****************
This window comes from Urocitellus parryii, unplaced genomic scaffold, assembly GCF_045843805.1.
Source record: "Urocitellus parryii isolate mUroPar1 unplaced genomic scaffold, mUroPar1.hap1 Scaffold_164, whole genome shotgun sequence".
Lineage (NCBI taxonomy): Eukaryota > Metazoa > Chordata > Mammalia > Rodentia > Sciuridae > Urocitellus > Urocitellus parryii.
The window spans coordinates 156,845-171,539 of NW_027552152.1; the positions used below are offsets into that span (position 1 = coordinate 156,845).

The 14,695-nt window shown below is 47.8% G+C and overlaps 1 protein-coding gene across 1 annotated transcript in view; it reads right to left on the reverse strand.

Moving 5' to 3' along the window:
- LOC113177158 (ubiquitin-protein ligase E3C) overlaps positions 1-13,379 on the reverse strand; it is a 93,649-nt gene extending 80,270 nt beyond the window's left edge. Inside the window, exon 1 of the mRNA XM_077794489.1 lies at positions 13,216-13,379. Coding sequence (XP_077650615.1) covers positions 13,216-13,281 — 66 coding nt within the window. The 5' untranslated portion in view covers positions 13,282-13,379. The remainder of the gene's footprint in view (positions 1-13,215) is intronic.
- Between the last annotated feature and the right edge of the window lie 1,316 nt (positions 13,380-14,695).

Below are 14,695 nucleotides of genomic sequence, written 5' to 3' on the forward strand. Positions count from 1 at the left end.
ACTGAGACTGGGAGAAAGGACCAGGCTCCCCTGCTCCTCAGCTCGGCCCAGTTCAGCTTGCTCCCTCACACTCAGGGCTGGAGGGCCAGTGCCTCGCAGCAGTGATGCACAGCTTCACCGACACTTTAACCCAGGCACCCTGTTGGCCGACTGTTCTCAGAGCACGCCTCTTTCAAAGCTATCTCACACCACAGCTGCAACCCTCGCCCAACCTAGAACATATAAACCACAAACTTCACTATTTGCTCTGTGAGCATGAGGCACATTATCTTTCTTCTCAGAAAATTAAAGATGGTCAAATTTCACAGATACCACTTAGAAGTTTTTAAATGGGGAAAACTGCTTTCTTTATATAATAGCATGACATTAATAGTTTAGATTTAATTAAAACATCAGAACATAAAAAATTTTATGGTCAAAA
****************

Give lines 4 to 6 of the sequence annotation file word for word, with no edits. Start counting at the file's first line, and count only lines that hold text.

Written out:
The window spans coordinates 156,845-171,539 of NW_027552152.1; the positions used below are offsets into that span (position 1 = coordinate 156,845).

The 14,695-nt window shown below is 47.8% G+C and overlaps 1 protein-coding gene across 1 annotated transcript in view; it reads right to left on the reverse strand.

Moving 5' to 3' along the window: